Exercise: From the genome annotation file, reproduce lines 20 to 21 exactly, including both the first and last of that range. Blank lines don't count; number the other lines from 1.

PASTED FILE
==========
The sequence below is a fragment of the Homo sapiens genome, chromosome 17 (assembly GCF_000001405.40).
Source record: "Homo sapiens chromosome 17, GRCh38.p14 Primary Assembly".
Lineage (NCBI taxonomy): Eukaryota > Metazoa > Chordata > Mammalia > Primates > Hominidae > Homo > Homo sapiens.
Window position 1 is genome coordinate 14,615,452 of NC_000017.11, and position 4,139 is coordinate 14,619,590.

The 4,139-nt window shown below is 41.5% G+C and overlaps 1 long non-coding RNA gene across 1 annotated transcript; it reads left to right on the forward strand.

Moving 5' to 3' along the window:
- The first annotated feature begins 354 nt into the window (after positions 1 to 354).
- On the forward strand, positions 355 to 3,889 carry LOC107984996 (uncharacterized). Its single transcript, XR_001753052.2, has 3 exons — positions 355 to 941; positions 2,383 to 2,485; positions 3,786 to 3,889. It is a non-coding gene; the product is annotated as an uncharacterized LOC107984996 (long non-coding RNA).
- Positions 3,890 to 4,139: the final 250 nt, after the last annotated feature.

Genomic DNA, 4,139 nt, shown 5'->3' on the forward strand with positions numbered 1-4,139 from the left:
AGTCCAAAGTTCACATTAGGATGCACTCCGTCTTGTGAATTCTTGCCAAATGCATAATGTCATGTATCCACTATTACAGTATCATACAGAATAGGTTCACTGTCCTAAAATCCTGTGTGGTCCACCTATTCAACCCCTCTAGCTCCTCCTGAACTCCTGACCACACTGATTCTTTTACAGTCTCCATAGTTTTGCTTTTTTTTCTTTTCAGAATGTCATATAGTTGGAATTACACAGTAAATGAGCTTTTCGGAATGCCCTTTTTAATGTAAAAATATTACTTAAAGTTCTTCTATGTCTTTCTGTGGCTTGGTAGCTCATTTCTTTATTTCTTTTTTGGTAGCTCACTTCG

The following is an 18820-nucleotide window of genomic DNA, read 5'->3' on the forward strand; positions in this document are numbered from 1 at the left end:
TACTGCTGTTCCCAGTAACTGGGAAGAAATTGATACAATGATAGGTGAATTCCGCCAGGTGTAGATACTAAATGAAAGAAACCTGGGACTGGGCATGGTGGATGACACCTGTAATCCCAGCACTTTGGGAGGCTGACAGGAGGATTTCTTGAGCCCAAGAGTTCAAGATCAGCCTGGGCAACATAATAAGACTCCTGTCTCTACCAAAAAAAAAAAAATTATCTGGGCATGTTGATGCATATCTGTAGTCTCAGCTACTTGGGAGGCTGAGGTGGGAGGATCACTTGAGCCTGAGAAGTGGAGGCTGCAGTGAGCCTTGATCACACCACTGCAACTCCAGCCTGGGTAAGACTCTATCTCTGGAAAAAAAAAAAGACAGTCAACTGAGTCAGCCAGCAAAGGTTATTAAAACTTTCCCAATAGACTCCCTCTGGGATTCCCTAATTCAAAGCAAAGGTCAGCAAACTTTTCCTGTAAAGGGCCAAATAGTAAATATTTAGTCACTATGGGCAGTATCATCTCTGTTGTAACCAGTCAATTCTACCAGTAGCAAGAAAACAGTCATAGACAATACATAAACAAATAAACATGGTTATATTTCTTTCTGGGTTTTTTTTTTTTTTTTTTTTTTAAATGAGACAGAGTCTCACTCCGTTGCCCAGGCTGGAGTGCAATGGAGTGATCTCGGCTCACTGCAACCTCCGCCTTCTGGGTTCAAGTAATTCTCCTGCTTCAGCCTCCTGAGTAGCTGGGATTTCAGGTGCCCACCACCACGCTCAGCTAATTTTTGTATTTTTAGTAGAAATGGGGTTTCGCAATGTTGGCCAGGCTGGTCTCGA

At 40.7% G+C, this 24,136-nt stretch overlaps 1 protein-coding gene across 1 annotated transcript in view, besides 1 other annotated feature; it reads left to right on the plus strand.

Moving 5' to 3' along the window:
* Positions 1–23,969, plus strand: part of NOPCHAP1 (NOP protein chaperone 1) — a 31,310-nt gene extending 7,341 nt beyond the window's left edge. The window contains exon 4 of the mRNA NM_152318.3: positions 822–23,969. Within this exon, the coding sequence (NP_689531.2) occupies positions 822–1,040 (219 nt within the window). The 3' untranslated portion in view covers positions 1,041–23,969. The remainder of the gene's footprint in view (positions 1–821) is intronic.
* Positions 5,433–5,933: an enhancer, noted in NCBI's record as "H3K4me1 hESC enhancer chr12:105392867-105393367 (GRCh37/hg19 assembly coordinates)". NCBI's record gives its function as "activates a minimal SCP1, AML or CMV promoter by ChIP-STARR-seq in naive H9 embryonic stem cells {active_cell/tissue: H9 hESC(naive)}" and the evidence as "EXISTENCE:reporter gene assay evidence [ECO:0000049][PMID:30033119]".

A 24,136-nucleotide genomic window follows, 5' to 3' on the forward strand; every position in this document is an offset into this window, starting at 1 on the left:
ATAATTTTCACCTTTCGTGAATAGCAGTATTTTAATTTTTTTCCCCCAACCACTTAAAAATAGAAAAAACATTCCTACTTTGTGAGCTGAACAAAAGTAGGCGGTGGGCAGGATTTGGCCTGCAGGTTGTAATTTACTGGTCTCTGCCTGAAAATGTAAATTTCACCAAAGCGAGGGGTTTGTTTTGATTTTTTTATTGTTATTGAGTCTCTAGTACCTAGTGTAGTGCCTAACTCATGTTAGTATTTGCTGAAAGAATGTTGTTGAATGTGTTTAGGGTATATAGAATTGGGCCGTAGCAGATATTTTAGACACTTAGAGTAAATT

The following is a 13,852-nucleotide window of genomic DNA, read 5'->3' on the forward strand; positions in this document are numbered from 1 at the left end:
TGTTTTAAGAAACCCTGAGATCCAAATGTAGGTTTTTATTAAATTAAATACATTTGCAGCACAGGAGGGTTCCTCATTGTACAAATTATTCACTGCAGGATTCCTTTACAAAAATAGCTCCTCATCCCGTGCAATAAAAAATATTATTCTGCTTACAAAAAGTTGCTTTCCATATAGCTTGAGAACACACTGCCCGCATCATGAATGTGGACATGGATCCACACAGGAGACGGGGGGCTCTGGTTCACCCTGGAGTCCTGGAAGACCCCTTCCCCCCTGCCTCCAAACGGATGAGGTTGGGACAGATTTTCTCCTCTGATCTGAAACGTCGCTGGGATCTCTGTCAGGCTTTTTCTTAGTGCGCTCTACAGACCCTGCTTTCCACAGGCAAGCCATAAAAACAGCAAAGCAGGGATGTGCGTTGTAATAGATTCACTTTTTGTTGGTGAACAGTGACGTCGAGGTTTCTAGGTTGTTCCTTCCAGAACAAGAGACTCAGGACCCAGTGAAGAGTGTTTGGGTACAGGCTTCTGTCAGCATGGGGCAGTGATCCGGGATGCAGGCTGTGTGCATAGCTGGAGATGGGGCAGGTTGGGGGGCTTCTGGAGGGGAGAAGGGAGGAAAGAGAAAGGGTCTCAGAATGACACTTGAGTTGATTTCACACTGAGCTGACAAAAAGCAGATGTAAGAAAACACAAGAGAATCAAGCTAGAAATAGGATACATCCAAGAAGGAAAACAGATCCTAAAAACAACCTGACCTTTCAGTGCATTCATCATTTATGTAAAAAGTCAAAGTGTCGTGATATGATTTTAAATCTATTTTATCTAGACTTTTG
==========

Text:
The following is a 13,852-nucleotide window of genomic DNA, read 5'->3' on the forward strand; positions in this document are numbered from 1 at the left end:
TGTTTTAAGAAACCCTGAGATCCAAATGTAGGTTTTTATTAAATTAAATACATTTGCAGCACAGGAGGGTTCCTCATTGTACAAATTATTCACTGCAGGATTCCTTTACAAAAATAGCTCCTCATCCCGTGCAATAAAAAATATTATTCTGCTTACAAAAAGTTGCTTTCCATATAGCTTGAGAACACACTGCCCGCATCATGAATGTGGACATGGATCCACACAGGAGACGGGGGGCTCTGGTTCACCCTGGAGTCCTGGAAGACCCCTTCCCCCCTGCCTCCAAACGGATGAGGTTGGGACAGATTTTCTCCTCTGATCTGAAACGTCGCTGGGATCTCTGTCAGGCTTTTTCTTAGTGCGCTCTACAGACCCTGCTTTCCACAGGCAAGCCATAAAAACAGCAAAGCAGGGATGTGCGTTGTAATAGATTCACTTTTTGTTGGTGAACAGTGACGTCGAGGTTTCTAGGTTGTTCCTTCCAGAACAAGAGACTCAGGACCCAGTGAAGAGTGTTTGGGTACAGGCTTCTGTCAGCATGGGGCAGTGATCCGGGATGCAGGCTGTGTGCATAGCTGGAGATGGGGCAGGTTGGGGGGCTTCTGGAGGGGAGAAGGGAGGAAAGAGAAAGGGTCTCAGAATGACACTTGAGTTGATTTCACACTGAGCTGACAAAAAGCAGATGTAAGAAAACACAAGAGAATCAAGCTAGAAATAGGATACATCCAAGAAGGAAAACAGATCCTAAAAACAACCTGACCTTTCAGTGCATTCATCATTTATGTAAAAAGTCAAAGTGTCGTGATATGATTTTAAATCTATTTTATCTAGACTTTTG